Thales S.A. (OTCPK:THLEF) Q3 2023 Earnings Conference Call October 31, 2023 3:30 AM ET
Alexandra Boucheron – IR
Pascal Bouchiat – CFO
Conference Call Participants
Olivier Brochet – Redburn
Ross Law – Morgan Stanley
Ben Heelan – Bank of America Merrill Lynch
George Zhao – AB Bernstein
Herve Drouet – CIC Market Solutions
Christophe Menard – Deutsche Bank
David Perry – JPMorgan
Aymeric Poulain – Kepler Cheuvreux
Good morning. Welcome and thank you for joining us for the presentation of Thales’ Nine Months 2023 Order Intake and Sales. I’m Alexandra Boucheron, the Head of Investor Relations at Thales. With me today, Pascal Bouchiat, CFO of Thales.
This presentation is audio webcast live on our website at thalesgroup.com, where the slides and the press release are also available for download. A replay of the call will be available in a few hours.
With that, I would like to hand over the call to Pascal Bouchiat.
Thank you, Alexandra and good morning, everyone. So as usual, to start this presentation, I wanted to highlight a few key messages. I’m now on Slide 2. First, I will start with a few words on our recent dynamism in terms of portfolio management. We have been quite active, both in the first half and during the third quarter of 2023.
And I wanted to come back, in particular, on the acquisition of Imperva that was announced at the end of July. Imperva is a leading U.S.-based data and application cybersecurity company with an enterprise value of $3.6 billion, which makes it one of the largest acquisitions conducted by Thales, after Gemalto. With this acquisition, Thales is taking its cybersecurity business to the next level.
This acquisition represents a rare opportunity for us to create a world-class leader in premium cybersecurity products, enabling growth in data security and Thales’ entry into the attractive application security markets. So clearly, we are excited about this new step in Thales’ development in these fast-growing markets. And we are very satisfied that it has been well received by our shareholders who also saw the potential for value creation, thanks to significant synergies. Of course, we have been working on getting all the various regulatory approvals that we need and it is progressing well to ensure closing early 2024.
As you can see on the slides, we were also happy to confirm the closing of two deals. The acquisition of Tesserent, an Australian cybersecurity service business and also the disposal of the electrical system business to Safran.
A last word on portfolio management. Even though it has been longer than anticipated, good progress was made again regarding the Transport business disposal. And we welcome the decision from yesterday where the European Commission has approved the acquisition. Of course, Thales remains fully committed with Hitachi Rail to finalize this transaction in the first half of calendar year 2024.
As you can see, there is also two additional positive news that I wanted to highlight. First, we are very proud to be part of the CAC SBT 1.5 degrees Index, demonstrating the recognitions of our ESG strategy. And last point, we already presented you that graph during Q1 earnings calls as it was a proposition submitted by the French Ministry of Defense to the Parliament. The budget for the period from 2024 to 2030 has now been voted and approved, which is, of course, positive for Thales as France represents 40% of our Defense sales, and is our lead customer and source of innovations funding.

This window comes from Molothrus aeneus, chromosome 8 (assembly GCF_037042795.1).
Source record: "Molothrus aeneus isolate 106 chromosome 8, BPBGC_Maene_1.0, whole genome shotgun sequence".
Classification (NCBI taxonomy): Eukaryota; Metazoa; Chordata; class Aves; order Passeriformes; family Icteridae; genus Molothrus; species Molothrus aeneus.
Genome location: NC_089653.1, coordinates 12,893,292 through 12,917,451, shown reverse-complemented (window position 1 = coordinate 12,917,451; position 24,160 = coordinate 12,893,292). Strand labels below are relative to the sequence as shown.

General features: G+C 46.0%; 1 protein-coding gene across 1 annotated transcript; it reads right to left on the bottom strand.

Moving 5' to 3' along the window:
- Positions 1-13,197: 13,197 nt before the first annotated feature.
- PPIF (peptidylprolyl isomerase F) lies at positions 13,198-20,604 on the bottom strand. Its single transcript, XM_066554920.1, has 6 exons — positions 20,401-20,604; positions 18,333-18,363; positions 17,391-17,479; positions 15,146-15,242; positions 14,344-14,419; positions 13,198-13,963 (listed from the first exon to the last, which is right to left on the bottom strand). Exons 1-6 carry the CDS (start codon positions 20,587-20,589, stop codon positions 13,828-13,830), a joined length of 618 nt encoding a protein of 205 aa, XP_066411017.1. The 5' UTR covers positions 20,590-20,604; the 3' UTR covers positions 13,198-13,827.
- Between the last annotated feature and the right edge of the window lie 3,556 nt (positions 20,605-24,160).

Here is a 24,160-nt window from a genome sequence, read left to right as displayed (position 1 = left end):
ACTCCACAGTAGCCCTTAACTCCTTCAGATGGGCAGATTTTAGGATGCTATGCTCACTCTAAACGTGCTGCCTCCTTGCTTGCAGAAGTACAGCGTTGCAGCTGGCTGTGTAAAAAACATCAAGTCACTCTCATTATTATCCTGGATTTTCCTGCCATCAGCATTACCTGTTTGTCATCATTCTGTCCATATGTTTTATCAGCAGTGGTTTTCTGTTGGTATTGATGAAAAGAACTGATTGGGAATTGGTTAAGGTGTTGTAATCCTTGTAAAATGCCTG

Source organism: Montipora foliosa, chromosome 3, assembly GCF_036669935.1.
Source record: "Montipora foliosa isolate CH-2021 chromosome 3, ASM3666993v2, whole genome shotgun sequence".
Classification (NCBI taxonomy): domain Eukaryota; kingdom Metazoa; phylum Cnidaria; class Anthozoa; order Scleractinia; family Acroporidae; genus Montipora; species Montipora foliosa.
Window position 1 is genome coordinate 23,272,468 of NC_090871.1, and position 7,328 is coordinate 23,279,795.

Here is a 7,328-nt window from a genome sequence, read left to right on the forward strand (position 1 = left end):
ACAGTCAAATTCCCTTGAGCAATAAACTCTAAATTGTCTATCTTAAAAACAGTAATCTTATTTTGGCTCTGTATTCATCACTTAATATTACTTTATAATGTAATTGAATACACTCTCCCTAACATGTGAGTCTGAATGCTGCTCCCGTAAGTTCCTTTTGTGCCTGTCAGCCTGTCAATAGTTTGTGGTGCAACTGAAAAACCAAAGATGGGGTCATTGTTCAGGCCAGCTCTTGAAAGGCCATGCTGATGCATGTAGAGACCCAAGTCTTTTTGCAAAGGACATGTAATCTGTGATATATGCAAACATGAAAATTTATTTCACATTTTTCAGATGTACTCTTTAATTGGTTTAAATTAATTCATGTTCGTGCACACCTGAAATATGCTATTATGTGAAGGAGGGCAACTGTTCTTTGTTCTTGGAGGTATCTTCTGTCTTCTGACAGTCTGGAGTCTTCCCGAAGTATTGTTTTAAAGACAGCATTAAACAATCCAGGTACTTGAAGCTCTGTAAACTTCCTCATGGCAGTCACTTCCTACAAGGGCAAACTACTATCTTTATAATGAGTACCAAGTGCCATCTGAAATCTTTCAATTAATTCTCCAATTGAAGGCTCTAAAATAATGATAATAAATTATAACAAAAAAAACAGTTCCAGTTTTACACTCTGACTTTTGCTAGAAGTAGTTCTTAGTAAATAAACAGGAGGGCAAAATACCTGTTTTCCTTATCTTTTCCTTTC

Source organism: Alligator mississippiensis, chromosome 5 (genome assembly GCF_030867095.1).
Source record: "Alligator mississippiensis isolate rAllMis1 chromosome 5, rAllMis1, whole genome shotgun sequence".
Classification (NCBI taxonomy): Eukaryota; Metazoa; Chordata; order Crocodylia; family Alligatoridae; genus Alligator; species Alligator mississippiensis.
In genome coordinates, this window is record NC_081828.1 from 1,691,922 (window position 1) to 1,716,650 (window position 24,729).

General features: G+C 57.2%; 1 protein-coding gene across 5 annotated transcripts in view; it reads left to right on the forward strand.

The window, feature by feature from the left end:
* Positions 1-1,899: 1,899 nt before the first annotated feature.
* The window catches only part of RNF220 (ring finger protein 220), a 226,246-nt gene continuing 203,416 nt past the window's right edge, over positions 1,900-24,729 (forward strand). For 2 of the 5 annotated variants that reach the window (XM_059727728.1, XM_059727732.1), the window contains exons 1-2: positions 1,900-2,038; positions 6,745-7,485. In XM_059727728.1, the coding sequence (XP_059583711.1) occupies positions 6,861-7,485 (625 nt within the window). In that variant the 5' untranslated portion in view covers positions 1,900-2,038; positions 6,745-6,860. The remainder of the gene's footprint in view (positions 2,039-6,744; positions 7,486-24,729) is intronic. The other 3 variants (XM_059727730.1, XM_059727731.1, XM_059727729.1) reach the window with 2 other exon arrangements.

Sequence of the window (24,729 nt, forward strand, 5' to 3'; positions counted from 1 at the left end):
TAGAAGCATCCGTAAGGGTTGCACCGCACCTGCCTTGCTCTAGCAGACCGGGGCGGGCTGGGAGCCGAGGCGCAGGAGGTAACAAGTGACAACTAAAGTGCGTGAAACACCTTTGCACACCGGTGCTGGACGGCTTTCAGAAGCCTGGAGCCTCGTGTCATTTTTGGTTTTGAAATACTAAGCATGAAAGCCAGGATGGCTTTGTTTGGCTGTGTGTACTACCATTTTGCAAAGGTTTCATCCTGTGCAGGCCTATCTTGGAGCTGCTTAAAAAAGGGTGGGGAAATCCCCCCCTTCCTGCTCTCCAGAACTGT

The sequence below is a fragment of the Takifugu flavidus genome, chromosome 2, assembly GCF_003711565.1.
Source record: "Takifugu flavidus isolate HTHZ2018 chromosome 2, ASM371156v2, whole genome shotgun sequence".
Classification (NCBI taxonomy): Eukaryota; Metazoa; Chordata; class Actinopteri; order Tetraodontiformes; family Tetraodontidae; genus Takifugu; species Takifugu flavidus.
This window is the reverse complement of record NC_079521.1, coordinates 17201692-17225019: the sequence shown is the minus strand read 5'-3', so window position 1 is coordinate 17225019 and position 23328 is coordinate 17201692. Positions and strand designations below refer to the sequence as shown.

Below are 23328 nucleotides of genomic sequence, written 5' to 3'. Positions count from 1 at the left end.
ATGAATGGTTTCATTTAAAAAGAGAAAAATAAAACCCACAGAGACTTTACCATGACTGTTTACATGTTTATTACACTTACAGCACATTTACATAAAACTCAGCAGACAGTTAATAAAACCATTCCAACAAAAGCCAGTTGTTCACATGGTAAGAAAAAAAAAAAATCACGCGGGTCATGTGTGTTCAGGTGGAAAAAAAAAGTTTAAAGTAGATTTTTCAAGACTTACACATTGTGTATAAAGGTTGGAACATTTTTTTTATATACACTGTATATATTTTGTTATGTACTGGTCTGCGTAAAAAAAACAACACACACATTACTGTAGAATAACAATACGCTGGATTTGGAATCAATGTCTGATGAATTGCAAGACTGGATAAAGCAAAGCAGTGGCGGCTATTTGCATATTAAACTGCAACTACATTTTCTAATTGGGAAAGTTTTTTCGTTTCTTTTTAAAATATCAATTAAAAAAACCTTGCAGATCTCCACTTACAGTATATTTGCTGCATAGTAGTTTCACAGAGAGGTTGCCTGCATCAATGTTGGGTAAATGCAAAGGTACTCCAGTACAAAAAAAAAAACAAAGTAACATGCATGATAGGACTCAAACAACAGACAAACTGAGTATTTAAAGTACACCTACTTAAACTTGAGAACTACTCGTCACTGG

This budget incorporates significant investments in new domains of confrontations such as cyberspace, space or drones, in which Thales has strong positions.
So turning now to Slide 3, which summarizes our key figures for the first nine months and the third quarter of the year. As you can see on the slide, the total order intake at the end of September was down by 18% versus high comps, as we booked the Jumbo Rafale UAE contract in Q2 2022. Order intake came down by 6% organically in Q3, but again, versus a very strong, plus 36% organic growth in Q3 2022.
Sales over nine months were up by 7.5% organically, supported by an organic growth of 7.2% in Q3 that I will comment in a minute.
I’m now on Slide 4, looking into details at our order intake. As mentioned, Q3 came slightly below strong Q3 2022. However, the commercial activity remained strong during the third quarter with three additional large orders booked, two in Defense and one in Space. Also, please keep in mind that order intake on a quarterly basis can be pretty volatile due to large contracts.
The second tranche of Rafale Indonesia is a good illustrations. We were working on the finalization of the contract, and due to the IFRS rules, it will be booked only in Q4 2023. Looking at the chart by unit value now. It’s worth noting that small and medium orders continued to progress over the period with small orders even up 8% organically.
Turning now to Slide 5, looking at sales growth. First, a word on the currency impact, as you can see, Q3 was again negative at minus EUR103 million, reaching a total of minus EUR183 million over nine months. And we expect the trend to continue to be negative over Q4 to land at around minus EUR250 million for the full year.
In terms of scope, it’s also a significant impact to model over the full year 2023, resulting from the acquisitions and transfer of activities carried out in 2022 and 2023. I already gave you all the details during the H1 earnings call, so allow me to refer you to our IR team if you need more information on the subject. Now over nine months, organic sales growth stands at 7.5%, mostly driven by, firstly, Aerospace, confirming a double-digit type of organic growth, clearly driven by the avionics part of the business.
Secondly, a continuous robust scenario in Defense & Security, as expected. And thirdly, the ongoing strong sales momentum in DIS outside of the smart card business. And I will come back on that point in a few slides.